Here’s a snapshot of the state of play this morning at about 9:50 a.m. (ET). The data, compared with roughly the same time yesterday, were:
- The yield on 10-year Treasury notes inched lower to 1.45% from 1.46%. (Good for mortgage rates.) More than any other market, mortgage rates normally tend to follow these particular Treasury bond yields
- Major stock indexes were mixed soon after opening. (Good for mortgage rates.) When investors are buying shares they’re often selling bonds, which pushes prices of those down and increases yields and mortgage rates. The opposite may happen when indexes are lower. But this is an imperfect relationship
- Oil prices dropped to $69.82 from $70.57 a barrel. (Good for mortgage rates*.) Energy prices play a large role in creating inflation and also point to future economic activity
- Gold prices edged down to $1,766 from $1,770 an ounce. (Neutral for mortgage rates*.) In general, it is better for rates when gold rises, and worse when gold falls. Gold tends to rise when investors worry about the economy. And worried investors tend to push rates lower
- CNN Business Fear & Greed index – Unavailable at the time of publication
*A change of less than $20 on gold prices or 40 cents on oil ones is a fraction of 1%. So we only count meaningful differences as good or bad for mortgage rates.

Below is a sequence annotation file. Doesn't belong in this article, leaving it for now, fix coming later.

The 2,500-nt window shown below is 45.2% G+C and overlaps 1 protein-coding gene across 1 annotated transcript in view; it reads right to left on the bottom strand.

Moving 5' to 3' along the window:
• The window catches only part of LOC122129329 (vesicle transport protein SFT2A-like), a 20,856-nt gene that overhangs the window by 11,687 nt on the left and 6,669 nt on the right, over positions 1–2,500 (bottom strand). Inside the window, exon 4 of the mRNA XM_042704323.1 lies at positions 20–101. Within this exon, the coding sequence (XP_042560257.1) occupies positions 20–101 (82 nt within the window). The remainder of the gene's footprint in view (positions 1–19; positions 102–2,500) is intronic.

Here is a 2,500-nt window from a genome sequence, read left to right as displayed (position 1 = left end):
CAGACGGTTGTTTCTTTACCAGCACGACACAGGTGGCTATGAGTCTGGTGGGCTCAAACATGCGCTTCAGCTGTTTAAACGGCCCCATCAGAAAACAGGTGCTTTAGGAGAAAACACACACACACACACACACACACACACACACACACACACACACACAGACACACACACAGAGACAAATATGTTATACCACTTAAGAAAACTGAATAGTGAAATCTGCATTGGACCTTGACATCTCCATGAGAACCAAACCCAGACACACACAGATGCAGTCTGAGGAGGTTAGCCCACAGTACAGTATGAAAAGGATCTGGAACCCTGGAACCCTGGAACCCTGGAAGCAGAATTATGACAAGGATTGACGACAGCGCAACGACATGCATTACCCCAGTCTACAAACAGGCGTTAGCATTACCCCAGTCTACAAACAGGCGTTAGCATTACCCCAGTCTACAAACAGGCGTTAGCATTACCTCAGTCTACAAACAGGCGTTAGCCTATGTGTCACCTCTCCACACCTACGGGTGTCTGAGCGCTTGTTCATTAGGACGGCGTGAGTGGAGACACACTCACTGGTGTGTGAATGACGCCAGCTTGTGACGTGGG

Caveats about markets and rates
Before the pandemic and the Federal Reserve’s interventions in the mortgage market, you could look at the above figures and make a pretty good guess about what would happen to mortgage rates that day. But that’s no longer the case. We still make daily calls. And are usually right. But our record for accuracy won’t achieve its former high levels until things settle down.
So use markets only as a rough guide. Because they have to be exceptionally strong or weak to rely on them. But, with that caveat, mortgage rates today look unpredictable. However, be aware that “intraday swings” (when rates change direction during the day) are a common feature right now.